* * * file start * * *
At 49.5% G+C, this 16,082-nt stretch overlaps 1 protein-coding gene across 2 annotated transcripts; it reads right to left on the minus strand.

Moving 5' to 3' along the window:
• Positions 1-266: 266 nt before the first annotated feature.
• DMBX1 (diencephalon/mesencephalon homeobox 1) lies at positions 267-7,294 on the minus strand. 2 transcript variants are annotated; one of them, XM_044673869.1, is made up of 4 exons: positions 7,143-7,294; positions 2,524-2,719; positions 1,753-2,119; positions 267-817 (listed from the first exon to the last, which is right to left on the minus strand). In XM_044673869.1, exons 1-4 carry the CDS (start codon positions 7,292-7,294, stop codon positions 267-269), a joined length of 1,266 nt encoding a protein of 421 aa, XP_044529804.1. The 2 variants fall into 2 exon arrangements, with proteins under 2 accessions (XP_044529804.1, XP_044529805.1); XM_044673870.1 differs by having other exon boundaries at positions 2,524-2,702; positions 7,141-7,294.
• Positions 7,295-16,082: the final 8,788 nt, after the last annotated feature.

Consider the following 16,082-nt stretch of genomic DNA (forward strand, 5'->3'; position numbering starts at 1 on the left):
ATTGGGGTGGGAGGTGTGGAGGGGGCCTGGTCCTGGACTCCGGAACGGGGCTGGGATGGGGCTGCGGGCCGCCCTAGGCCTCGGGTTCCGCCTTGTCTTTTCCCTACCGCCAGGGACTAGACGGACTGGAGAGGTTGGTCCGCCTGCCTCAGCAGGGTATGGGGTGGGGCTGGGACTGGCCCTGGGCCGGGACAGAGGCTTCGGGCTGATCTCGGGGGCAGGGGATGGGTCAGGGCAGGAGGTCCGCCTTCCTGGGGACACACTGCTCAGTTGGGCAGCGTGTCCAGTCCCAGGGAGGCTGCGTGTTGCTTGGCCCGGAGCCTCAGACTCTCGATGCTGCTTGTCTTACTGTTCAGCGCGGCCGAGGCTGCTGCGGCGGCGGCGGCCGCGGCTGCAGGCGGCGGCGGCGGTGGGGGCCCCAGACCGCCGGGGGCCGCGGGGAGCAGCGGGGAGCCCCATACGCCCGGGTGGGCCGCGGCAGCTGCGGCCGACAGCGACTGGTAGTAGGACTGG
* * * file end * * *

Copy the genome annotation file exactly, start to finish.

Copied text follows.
At 49.5% G+C, this 16,082-nt stretch overlaps 1 protein-coding gene across 2 annotated transcripts; it reads right to left on the minus strand.

Moving 5' to 3' along the window:
• Positions 1-266: 266 nt before the first annotated feature.
• DMBX1 (diencephalon/mesencephalon homeobox 1) lies at positions 267-7,294 on the minus strand. 2 transcript variants are annotated; one of them, XM_044673869.1, is made up of 4 exons: positions 7,143-7,294; positions 2,524-2,719; positions 1,753-2,119; positions 267-817 (listed from the first exon to the last, which is right to left on the minus strand). In XM_044673869.1, exons 1-4 carry the CDS (start codon positions 7,292-7,294, stop codon positions 267-269), a joined length of 1,266 nt encoding a protein of 421 aa, XP_044529804.1. The 2 variants fall into 2 exon arrangements, with proteins under 2 accessions (XP_044529804.1, XP_044529805.1); XM_044673870.1 differs by having other exon boundaries at positions 2,524-2,702; positions 7,141-7,294.
• Positions 7,295-16,082: the final 8,788 nt, after the last annotated feature.

Consider the following 16,082-nt stretch of genomic DNA (forward strand, 5'->3'; position numbering starts at 1 on the left):
ATTGGGGTGGGAGGTGTGGAGGGGGCCTGGTCCTGGACTCCGGAACGGGGCTGGGATGGGGCTGCGGGCCGCCCTAGGCCTCGGGTTCCGCCTTGTCTTTTCCCTACCGCCAGGGACTAGACGGACTGGAGAGGTTGGTCCGCCTGCCTCAGCAGGGTATGGGGTGGGGCTGGGACTGGCCCTGGGCCGGGACAGAGGCTTCGGGCTGATCTCGGGGGCAGGGGATGGGTCAGGGCAGGAGGTCCGCCTTCCTGGGGACACACTGCTCAGTTGGGCAGCGTGTCCAGTCCCAGGGAGGCTGCGTGTTGCTTGGCCCGGAGCCTCAGACTCTCGATGCTGCTTGTCTTACTGTTCAGCGCGGCCGAGGCTGCTGCGGCGGCGGCGGCCGCGGCTGCAGGCGGCGGCGGCGGTGGGGGCCCCAGACCGCCGGGGGCCGCGGGGAGCAGCGGGGAGCCCCATACGCCCGGGTGGGCCGCGGCAGCTGCGGCCGACAGCGACTGGTAGTAGGACTGG